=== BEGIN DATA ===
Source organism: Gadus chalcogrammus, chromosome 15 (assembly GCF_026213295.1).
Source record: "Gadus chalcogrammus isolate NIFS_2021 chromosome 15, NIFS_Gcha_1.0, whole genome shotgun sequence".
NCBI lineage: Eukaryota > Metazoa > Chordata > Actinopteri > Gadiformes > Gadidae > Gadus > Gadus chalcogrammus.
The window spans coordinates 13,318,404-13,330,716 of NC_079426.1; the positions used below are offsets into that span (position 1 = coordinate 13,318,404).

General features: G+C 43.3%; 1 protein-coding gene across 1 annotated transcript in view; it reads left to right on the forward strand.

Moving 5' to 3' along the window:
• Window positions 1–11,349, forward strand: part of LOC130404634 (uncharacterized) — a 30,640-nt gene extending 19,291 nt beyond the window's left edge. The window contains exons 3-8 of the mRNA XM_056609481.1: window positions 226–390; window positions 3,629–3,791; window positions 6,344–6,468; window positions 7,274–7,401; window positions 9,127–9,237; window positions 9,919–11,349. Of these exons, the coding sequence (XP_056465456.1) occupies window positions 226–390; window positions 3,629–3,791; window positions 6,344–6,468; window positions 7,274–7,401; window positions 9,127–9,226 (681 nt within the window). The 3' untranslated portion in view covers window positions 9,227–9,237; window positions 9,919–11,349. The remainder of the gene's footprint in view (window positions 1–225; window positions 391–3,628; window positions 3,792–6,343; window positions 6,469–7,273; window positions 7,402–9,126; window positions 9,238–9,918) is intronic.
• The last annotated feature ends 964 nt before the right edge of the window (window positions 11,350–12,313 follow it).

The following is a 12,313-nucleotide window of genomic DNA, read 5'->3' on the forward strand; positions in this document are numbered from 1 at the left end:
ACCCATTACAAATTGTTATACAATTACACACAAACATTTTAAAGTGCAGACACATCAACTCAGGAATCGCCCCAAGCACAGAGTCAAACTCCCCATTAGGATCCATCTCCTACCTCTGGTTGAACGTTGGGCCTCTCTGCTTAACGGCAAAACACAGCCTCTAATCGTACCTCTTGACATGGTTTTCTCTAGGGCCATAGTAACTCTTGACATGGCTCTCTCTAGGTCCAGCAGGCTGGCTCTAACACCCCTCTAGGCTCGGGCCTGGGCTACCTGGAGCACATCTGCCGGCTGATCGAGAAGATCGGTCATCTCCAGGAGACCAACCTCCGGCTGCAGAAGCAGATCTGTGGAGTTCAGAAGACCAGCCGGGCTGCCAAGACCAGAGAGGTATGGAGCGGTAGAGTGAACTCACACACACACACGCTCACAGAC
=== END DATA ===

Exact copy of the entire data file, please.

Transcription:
Source organism: Gadus chalcogrammus, chromosome 15 (assembly GCF_026213295.1).
Source record: "Gadus chalcogrammus isolate NIFS_2021 chromosome 15, NIFS_Gcha_1.0, whole genome shotgun sequence".
NCBI lineage: Eukaryota > Metazoa > Chordata > Actinopteri > Gadiformes > Gadidae > Gadus > Gadus chalcogrammus.
The window spans coordinates 13,318,404-13,330,716 of NC_079426.1; the positions used below are offsets into that span (position 1 = coordinate 13,318,404).

General features: G+C 43.3%; 1 protein-coding gene across 1 annotated transcript in view; it reads left to right on the forward strand.

Moving 5' to 3' along the window:
• Window positions 1–11,349, forward strand: part of LOC130404634 (uncharacterized) — a 30,640-nt gene extending 19,291 nt beyond the window's left edge. The window contains exons 3-8 of the mRNA XM_056609481.1: window positions 226–390; window positions 3,629–3,791; window positions 6,344–6,468; window positions 7,274–7,401; window positions 9,127–9,237; window positions 9,919–11,349. Of these exons, the coding sequence (XP_056465456.1) occupies window positions 226–390; window positions 3,629–3,791; window positions 6,344–6,468; window positions 7,274–7,401; window positions 9,127–9,226 (681 nt within the window). The 3' untranslated portion in view covers window positions 9,227–9,237; window positions 9,919–11,349. The remainder of the gene's footprint in view (window positions 1–225; window positions 391–3,628; window positions 3,792–6,343; window positions 6,469–7,273; window positions 7,402–9,126; window positions 9,238–9,918) is intronic.
• The last annotated feature ends 964 nt before the right edge of the window (window positions 11,350–12,313 follow it).

The following is a 12,313-nucleotide window of genomic DNA, read 5'->3' on the forward strand; positions in this document are numbered from 1 at the left end:
ACCCATTACAAATTGTTATACAATTACACACAAACATTTTAAAGTGCAGACACATCAACTCAGGAATCGCCCCAAGCACAGAGTCAAACTCCCCATTAGGATCCATCTCCTACCTCTGGTTGAACGTTGGGCCTCTCTGCTTAACGGCAAAACACAGCCTCTAATCGTACCTCTTGACATGGTTTTCTCTAGGGCCATAGTAACTCTTGACATGGCTCTCTCTAGGTCCAGCAGGCTGGCTCTAACACCCCTCTAGGCTCGGGCCTGGGCTACCTGGAGCACATCTGCCGGCTGATCGAGAAGATCGGTCATCTCCAGGAGACCAACCTCCGGCTGCAGAAGCAGATCTGTGGAGTTCAGAAGACCAGCCGGGCTGCCAAGACCAGAGAGGTATGGAGCGGTAGAGTGAACTCACACACACACACGCTCACAGAC